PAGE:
American sports and folklore are full of epic tales in which the hero snatches victory from the jaws of defeat. The buzzer-beating basketball shot to win the championship, the Hail Mary pass with no time left on the clock, Truman's 1948 election victory despite nationwide headlines proclaiming Dewey the winner.
The same thing occasionally happens in tournament poker. The ultimate example was the late Jack "Treetop" Strauss' come-from-behind victory in the 1982 World Series of Poker.
Strauss was one of the giants of poker in the days when the only thing harder for a professional poker player than winning money at the tables was collecting it and getting out of town in one piece. In Strauss' day there were no luxurious public card rooms or online poker sites run by regulated public corporations. You "faded the white line" — drove the highway — to whatever town was said to be fixin' to hold a big game, talked your way into the game, beat the game and ran for your life.
In the very first World Series of Poker, held at Binion's Horseshoe Casino in Las Vegas in 1971, Strauss finished second to Johnny Moss, the dominant player of that decade. He never came that close again to a world championship until 1982.
At the 1982 World Series of Poker in Las Vegas, Strauss got involved in a huge pot against a lone opponent. When the last card was dealt, Strauss pushed all his chips into the pot on a bluff. When his opponent called it appeared that Strauss had been eliminated. He stood up from the table, put on his coat and prepared to depart. Then he noticed a single $500 chip on the table underneath a cocktail napkin alongside his drink. He was still alive, though barely so.
He took off his coat, sat back down, moved all-in on the next hand and won. He moved in again and doubled again. Two days later he had all the chips, beating Dewey Tomko (a former kindergarten teacher and still a top professional player) in a heads-up battle to win the title.
Strauss' improbable comeback victory has given rise to the saying that "all you need is a chip and a chair" to have a chance to win the World Series of Poker (or any other tournament).
I had my own "chip and a chair" experience for the first time in a no-limit hold' em tournament at the World Poker Finals, held at Foxwoods in November 2005.
I was one of 1,245 players who competed for $625,125 in prize money. Shortly before the dinner break on the first day of the two-day event, I was cruising along with well above-average chips. I picked up A-A in late position. The pot already contained 2,200 chips from the blind bets and antes. I opened the pot for 2,000 chips. A player holding K-K raised, and I re-raised all in. He had fewer chips than I, and called for all that he had.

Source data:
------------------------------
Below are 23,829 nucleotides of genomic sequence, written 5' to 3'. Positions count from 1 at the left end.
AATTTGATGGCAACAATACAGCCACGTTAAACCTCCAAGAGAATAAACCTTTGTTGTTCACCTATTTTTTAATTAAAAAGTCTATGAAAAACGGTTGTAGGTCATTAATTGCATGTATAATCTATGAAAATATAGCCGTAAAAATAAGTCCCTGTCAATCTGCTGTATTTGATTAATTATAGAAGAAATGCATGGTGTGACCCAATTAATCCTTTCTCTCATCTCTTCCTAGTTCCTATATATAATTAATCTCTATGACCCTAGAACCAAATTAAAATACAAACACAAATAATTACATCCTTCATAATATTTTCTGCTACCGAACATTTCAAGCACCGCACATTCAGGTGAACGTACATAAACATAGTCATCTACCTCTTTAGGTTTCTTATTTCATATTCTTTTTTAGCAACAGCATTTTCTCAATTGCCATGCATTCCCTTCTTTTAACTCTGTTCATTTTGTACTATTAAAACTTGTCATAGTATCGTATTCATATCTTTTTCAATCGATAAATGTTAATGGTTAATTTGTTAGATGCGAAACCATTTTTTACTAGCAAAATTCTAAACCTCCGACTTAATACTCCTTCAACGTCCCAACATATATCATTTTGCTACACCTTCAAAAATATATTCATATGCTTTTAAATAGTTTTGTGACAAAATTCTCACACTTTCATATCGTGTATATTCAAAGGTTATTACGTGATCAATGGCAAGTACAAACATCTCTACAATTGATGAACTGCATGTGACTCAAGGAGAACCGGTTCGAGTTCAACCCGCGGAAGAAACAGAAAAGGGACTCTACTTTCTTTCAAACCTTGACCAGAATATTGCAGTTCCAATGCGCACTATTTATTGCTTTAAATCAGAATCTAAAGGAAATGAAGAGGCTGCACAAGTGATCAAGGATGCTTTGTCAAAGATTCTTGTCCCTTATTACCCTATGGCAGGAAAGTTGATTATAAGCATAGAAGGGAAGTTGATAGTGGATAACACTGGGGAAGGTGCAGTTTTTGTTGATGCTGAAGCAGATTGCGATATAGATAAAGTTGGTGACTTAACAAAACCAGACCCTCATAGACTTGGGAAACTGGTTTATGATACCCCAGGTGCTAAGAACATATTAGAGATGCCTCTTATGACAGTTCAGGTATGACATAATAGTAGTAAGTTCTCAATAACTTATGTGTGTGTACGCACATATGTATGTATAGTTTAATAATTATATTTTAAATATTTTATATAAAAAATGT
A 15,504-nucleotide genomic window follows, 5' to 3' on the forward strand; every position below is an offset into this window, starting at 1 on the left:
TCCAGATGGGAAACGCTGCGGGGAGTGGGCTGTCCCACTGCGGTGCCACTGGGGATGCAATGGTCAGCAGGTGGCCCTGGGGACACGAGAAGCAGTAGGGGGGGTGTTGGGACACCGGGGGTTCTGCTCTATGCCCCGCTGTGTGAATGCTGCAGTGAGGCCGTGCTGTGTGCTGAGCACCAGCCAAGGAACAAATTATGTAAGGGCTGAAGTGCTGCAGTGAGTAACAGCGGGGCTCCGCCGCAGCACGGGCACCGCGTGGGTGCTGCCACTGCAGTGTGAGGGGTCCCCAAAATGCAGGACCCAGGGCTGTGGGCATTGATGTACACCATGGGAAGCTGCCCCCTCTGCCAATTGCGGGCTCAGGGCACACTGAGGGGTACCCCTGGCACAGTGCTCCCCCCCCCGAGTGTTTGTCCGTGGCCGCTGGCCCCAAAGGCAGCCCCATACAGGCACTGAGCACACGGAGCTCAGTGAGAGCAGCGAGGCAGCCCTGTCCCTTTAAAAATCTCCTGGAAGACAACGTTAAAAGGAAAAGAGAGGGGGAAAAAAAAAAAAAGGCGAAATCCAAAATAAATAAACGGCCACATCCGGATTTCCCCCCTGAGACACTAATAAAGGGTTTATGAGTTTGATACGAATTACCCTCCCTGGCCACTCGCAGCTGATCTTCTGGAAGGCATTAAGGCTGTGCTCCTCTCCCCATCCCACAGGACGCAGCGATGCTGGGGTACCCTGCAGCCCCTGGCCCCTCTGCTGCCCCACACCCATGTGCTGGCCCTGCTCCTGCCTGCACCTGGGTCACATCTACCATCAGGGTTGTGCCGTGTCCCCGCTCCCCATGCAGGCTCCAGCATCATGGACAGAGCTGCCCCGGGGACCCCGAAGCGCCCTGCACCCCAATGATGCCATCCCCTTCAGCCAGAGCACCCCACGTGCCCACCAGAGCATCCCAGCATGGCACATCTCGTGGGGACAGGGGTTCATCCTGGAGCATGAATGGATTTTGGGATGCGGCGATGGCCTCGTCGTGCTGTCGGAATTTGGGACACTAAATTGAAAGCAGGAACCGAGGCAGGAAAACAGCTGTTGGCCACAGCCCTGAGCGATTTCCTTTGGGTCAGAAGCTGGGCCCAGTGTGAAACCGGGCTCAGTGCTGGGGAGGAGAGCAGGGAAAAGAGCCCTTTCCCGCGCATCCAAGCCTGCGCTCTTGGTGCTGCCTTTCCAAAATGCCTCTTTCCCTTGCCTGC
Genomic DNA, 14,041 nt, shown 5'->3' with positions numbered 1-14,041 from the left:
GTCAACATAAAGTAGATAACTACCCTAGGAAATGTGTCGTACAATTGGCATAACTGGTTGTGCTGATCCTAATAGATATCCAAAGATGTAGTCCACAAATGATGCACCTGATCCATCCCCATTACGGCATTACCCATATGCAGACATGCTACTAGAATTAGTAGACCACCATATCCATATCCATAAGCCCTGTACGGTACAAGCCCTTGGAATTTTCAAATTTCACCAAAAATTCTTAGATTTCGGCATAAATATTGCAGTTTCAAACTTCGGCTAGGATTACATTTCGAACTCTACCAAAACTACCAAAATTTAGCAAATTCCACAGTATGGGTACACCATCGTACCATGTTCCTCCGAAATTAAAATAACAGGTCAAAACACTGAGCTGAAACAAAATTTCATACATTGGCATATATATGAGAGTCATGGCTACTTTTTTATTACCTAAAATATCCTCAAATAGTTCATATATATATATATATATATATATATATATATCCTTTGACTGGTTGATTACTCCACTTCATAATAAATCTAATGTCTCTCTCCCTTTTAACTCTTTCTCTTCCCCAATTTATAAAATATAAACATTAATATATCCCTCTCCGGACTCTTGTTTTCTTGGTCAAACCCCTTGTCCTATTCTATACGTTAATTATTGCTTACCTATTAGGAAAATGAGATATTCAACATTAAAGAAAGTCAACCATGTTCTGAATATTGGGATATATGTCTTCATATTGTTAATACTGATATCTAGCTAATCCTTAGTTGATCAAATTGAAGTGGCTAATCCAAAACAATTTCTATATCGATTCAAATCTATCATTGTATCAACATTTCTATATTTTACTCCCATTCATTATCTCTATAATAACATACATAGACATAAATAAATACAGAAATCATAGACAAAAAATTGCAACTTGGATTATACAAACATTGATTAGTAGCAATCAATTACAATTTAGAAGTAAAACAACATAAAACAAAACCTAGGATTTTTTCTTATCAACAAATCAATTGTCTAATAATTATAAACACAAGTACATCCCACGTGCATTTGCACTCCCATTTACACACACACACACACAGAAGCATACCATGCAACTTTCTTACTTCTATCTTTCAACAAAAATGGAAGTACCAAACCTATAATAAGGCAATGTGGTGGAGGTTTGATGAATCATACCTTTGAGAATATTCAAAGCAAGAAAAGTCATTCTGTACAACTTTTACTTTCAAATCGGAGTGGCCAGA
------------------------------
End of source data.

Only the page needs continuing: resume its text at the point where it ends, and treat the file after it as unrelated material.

The flop came 8-8-5. Fourth street brought a 7. Unless one of the two remaining kings came on the river he would be eliminated and I would become one of the chip leaders. I was a 21-to-1 favorite. When the dealer turned over a king on the river, I felt like I had been punched in the solar plexus.
I couldn't believe it.
Instead of eliminating a player I was on the verge of elimination myself, with barely enough chips to pay the blinds and antes for one more round. It was torture to spend the next hour during the dinner break re-living that hand while waiting to return to the table for the executioner to deliver the inevitable coup-de-grace. I was aware of the Jack Strauss legend, but I had never actually seen anyone come back from such a position to win, let along done it myself.
Like Strauss, after dinner I went all in five times and won all five hands. Within an hour I had rebuilt my stack to the level it had been prior to the A-A vs. K-K disaster. By the time play adjourned for the night, I had twice the average number of chips and was in good position to make a run for the final table. In the end I finished second and claimed more than $87,000 of the prize money, my biggest win to date.
I did not expect to re-live that experience any time soon. But last week at the 2007 World Series it happened again.
I was playing in a single-table tournament. Ten players each put up $500. The winner got $5,000. About halfway through the tournament I flopped a straight. I was holding 10-9 and the flop came K-Q-J. I checked, my opponent bet and I moved all in.
He called quickly, as he held Q-Q and had flopped three queens. An 8 came on fourth street. Unless the board paired — giving my opponent a full house — he would be eliminated and I would be the chip leader.
I was a 3.5–to-1 favorite. But the dealer delivered another king on the river and I had to ship all but 600 of my chips to my opponent. I had enough left for only two more rounds of blinds. A few hands later I pushed all in with the Q-9 of hearts. Four other players called. I stood up to leave. But somehow I won that pot, quadrupling my miniscule chip count and giving me enough to wait for a hand.
Two hours later there were only two of us left and I had 75 percent of the chips. I agreed to split the prize money 75-25 and paid silent tribute the late, great Jack "Treetop" Strauss.